• Stories about typical pregnancy and birth experiences, which make content easier to relate to.
  • Links to online content and resources, so readers can learn more about topics of concern.
  • Nutrition guidelines and fitness recommendations.
  • A simplified explanation of the entire labor process and comfort techniques.
  • Updated maternity care recommendations to reduce the number of cesarean births.
  • Increased discussion of mental health and emotional issues during pregnancy and postpartum.
  • The most current breastfeeding advice from lactation consultants.

“This supportive and accessible guide is easy to read, explains medical jargon, and includes illustrations, adding to an understanding of the body’s wonderful abilities to give birth”
—Book review printed in Birth: Issues in Perinatal Care


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Now Available

First-Year Baby Care

First-Year Baby Care by Paula Kelly, MD, is the easy-to-use “owner’s manual” every parent needs. Thoroughly updated and revised with the most recent medical and baby care advice, the 5th edition includes the latest information on newborn screenings, checkups, vaccination schedules, and expanded information on nutrition; including how to prevent food allergies and childhood obesity.

Other notable updates to the book include:

  • Breastfeeding advice for working mothers. 

  • Car seat and crib safety.
  • Guidelines for childproofing individual rooms in the home.
  • Circumcision
– Is it necessary?
  • Day care options
– Questions to ask and things to look for.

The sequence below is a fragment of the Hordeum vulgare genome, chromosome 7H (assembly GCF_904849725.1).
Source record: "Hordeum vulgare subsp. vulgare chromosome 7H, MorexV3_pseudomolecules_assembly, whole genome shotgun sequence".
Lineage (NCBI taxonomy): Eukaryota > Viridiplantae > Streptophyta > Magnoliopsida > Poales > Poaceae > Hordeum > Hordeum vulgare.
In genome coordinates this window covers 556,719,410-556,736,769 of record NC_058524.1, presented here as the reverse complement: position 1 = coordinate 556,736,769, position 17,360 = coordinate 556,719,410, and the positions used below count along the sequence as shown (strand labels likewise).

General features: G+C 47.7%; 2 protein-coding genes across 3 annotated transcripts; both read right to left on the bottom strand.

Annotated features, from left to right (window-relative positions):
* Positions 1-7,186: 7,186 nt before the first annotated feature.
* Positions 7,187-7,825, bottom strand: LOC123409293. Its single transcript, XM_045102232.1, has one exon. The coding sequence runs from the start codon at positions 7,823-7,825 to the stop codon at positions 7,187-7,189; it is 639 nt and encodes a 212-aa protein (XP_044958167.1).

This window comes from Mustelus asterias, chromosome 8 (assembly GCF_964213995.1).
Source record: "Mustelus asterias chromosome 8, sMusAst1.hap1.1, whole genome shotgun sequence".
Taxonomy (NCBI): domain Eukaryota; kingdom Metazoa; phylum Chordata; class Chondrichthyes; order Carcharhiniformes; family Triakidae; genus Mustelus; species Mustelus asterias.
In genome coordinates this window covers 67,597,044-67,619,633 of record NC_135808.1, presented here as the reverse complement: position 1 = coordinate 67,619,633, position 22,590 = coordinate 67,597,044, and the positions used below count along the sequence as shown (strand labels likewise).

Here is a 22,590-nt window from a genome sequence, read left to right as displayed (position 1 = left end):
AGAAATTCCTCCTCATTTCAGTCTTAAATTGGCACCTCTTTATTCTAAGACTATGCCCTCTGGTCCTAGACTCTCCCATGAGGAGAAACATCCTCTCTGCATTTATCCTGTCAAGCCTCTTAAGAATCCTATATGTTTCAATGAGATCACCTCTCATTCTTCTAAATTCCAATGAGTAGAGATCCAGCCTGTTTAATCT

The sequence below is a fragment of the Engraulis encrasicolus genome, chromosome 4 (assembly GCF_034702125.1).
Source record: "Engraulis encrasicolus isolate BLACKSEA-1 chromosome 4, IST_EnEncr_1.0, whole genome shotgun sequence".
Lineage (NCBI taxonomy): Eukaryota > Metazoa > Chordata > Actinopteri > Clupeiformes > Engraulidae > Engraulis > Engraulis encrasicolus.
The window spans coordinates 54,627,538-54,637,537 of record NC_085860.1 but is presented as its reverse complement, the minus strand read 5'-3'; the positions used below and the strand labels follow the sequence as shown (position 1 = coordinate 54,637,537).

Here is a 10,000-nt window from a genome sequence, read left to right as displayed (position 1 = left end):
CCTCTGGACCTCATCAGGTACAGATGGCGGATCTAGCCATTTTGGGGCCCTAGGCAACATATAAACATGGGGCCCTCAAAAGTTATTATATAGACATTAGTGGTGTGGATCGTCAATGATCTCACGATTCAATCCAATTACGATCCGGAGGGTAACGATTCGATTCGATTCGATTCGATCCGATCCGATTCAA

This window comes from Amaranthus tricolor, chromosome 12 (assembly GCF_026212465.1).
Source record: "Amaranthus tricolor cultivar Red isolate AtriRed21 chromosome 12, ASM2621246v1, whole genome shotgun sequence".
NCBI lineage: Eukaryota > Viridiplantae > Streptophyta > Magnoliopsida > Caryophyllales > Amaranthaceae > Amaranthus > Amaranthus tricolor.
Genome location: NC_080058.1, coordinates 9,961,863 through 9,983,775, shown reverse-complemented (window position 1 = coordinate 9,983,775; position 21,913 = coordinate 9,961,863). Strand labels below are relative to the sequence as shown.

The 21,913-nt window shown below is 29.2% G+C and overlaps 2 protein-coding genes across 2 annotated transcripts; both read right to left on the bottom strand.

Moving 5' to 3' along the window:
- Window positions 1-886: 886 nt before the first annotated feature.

• Diaper choices – Advantages and disadvantages of each.
  • Environmental hazards
you might not be aware of.
  • When to introduce new foods and making homemade baby food.
  • Monthly developmental milestones.
  • Traveling with the baby – Tips and safety.
  • An expanded medical care section with over 40 different emergencies and illnesses.

“The most accessible and helpful guide for the first 12 months”
—Mitch Einzig, MD; Children’s Health Care of Minnesota

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One in Five British Mothers Regrets Her Child’s Name

by Bruce Lansky

When I read the title and reading line for the article Amelia Hill wrote in The Guardian: I guessed that the leading cause of “baby-name regret” was caused by picking a popular (e.g., top-20) name and then realizing how many other parents had made precisely the same choices.

Here are two fragments from the article that explain when and why parents begin regretting the names they have chosen:

-“The main reason for regretting the name was that it was too commonly used (25%).”
-“23% began to regret their choice when their children first started nursery or school.”